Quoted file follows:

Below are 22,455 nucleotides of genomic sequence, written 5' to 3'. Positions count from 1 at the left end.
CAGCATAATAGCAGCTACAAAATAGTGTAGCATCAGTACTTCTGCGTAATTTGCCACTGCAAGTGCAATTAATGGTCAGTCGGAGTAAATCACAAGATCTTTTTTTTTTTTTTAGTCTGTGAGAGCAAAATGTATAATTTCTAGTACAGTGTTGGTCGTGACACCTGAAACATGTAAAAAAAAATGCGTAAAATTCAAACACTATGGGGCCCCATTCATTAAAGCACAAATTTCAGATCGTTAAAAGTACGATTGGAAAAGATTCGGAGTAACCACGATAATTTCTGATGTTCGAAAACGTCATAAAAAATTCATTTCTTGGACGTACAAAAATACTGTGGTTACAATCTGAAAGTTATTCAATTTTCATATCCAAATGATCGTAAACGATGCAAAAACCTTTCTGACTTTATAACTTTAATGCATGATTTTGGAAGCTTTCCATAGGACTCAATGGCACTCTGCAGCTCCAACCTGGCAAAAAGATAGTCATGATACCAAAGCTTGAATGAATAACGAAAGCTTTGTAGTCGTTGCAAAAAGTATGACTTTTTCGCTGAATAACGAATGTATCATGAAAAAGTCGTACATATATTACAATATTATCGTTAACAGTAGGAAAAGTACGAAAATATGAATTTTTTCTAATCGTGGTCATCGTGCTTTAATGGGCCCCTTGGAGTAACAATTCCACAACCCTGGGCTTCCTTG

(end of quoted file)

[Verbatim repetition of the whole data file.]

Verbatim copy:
Below are 22,455 nucleotides of genomic sequence, written 5' to 3'. Positions count from 1 at the left end.
CAGCATAATAGCAGCTACAAAATAGTGTAGCATCAGTACTTCTGCGTAATTTGCCACTGCAAGTGCAATTAATGGTCAGTCGGAGTAAATCACAAGATCTTTTTTTTTTTTTTAGTCTGTGAGAGCAAAATGTATAATTTCTAGTACAGTGTTGGTCGTGACACCTGAAACATGTAAAAAAAAATGCGTAAAATTCAAACACTATGGGGCCCCATTCATTAAAGCACAAATTTCAGATCGTTAAAAGTACGATTGGAAAAGATTCGGAGTAACCACGATAATTTCTGATGTTCGAAAACGTCATAAAAAATTCATTTCTTGGACGTACAAAAATACTGTGGTTACAATCTGAAAGTTATTCAATTTTCATATCCAAATGATCGTAAACGATGCAAAAACCTTTCTGACTTTATAACTTTAATGCATGATTTTGGAAGCTTTCCATAGGACTCAATGGCACTCTGCAGCTCCAACCTGGCAAAAAGATAGTCATGATACCAAAGCTTGAATGAATAACGAAAGCTTTGTAGTCGTTGCAAAAAGTATGACTTTTTCGCTGAATAACGAATGTATCATGAAAAAGTCGTACATATATTACAATATTATCGTTAACAGTAGGAAAAGTACGAAAATATGAATTTTTTCTAATCGTGGTCATCGTGCTTTAATGGGCCCCTTGGAGTAACAATTCCACAACCCTGGGCTTCCTTG